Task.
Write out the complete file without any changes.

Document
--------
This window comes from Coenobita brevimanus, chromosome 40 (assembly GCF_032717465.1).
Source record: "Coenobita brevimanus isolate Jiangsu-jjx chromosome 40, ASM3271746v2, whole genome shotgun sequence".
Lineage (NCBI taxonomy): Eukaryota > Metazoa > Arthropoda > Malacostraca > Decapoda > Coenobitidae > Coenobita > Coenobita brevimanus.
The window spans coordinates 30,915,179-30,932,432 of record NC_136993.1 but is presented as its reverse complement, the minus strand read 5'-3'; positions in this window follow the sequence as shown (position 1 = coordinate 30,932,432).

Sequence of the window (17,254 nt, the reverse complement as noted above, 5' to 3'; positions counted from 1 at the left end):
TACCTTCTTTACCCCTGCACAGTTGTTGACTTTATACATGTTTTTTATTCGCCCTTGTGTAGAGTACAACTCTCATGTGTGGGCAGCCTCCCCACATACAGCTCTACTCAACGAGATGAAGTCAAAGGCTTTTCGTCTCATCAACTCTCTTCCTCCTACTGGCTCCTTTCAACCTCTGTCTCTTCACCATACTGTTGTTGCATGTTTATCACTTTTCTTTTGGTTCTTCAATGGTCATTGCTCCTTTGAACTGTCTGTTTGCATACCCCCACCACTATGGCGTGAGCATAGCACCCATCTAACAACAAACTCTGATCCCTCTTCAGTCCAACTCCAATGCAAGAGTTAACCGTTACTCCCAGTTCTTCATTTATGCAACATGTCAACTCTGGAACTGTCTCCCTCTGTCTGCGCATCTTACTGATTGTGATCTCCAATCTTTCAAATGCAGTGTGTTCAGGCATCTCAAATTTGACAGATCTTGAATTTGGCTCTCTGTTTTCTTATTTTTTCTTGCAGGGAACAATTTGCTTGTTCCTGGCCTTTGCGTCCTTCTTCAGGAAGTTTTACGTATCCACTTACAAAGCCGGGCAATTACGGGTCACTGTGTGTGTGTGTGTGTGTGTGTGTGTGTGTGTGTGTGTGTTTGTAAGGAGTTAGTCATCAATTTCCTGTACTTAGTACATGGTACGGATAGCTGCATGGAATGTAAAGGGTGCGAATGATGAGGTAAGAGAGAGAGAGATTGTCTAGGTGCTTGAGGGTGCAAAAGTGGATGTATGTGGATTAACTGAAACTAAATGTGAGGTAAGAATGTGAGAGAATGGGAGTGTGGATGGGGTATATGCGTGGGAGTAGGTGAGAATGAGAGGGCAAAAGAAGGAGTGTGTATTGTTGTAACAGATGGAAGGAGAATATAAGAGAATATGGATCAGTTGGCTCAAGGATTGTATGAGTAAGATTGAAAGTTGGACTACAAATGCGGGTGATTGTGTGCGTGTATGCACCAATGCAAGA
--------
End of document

This window comes from Coenobita brevimanus, chromosome 40 (assembly GCF_032717465.1).
Source record: "Coenobita brevimanus isolate Jiangsu-jjx chromosome 40, ASM3271746v2, whole genome shotgun sequence".
Lineage (NCBI taxonomy): Eukaryota > Metazoa > Arthropoda > Malacostraca > Decapoda > Coenobitidae > Coenobita > Coenobita brevimanus.
The window spans coordinates 30,915,179-30,932,432 of record NC_136993.1 but is presented as its reverse complement, the minus strand read 5'-3'; positions in this window follow the sequence as shown (position 1 = coordinate 30,932,432).

Sequence of the window (17,254 nt, the reverse complement as noted above, 5' to 3'; positions counted from 1 at the left end):
TACCTTCTTTACCCCTGCACAGTTGTTGACTTTATACATGTTTTTTATTCGCCCTTGTGTAGAGTACAACTCTCATGTGTGGGCAGCCTCCCCACATACAGCTCTACTCAACGAGATGAAGTCAAAGGCTTTTCGTCTCATCAACTCTCTTCCTCCTACTGGCTCCTTTCAACCTCTGTCTCTTCACCATACTGTTGTTGCATGTTTATCACTTTTCTTTTGGTTCTTCAATGGTCATTGCTCCTTTGAACTGTCTGTTTGCATACCCCCACCACTATGGCGTGAGCATAGCACCCATCTAACAACAAACTCTGATCCCTCTTCAGTCCAACTCCAATGCAAGAGTTAACCGTTACTCCCAGTTCTTCATTTATGCAACATGTCAACTCTGGAACTGTCTCCCTCTGTCTGCGCATCTTACTGATTGTGATCTCCAATCTTTCAAATGCAGTGTGTTCAGGCATCTCAAATTTGACAGATCTTGAATTTGGCTCTCTGTTTTCTTATTTTTTCTTGCAGGGAACAATTTGCTTGTTCCTGGCCTTTGCGTCCTTCTTCAGGAAGTTTTACGTATCCACTTACAAAGCCGGGCAATTACGGGTCACTGTGTGTGTGTGTGTGTGTGTGTGTGTGTGTGTGTGTGTGTTTGTAAGGAGTTAGTCATCAATTTCCTGTACTTAGTACATGGTACGGATAGCTGCATGGAATGTAAAGGGTGCGAATGATGAGGTAAGAGAGAGAGAGATTGTCTAGGTGCTTGAGGGTGCAAAAGTGGATGTATGTGGATTAACTGAAACTAAATGTGAGGTAAGAATGTGAGAGAATGGGAGTGTGGATGGGGTATATGCGTGGGAGTAGGTGAGAATGAGAGGGCAAAAGAAGGAGTGTGTATTGTTGTAACAGATGGAAGGAGAATATAAGAGAATATGGATCAGTTGGCTCAAGGATTGTATGAGTAAGATTGAAAGTTGGACTACAAATGCGGGTGATTGTGTGCGTGTATGCACCAATGCAAGA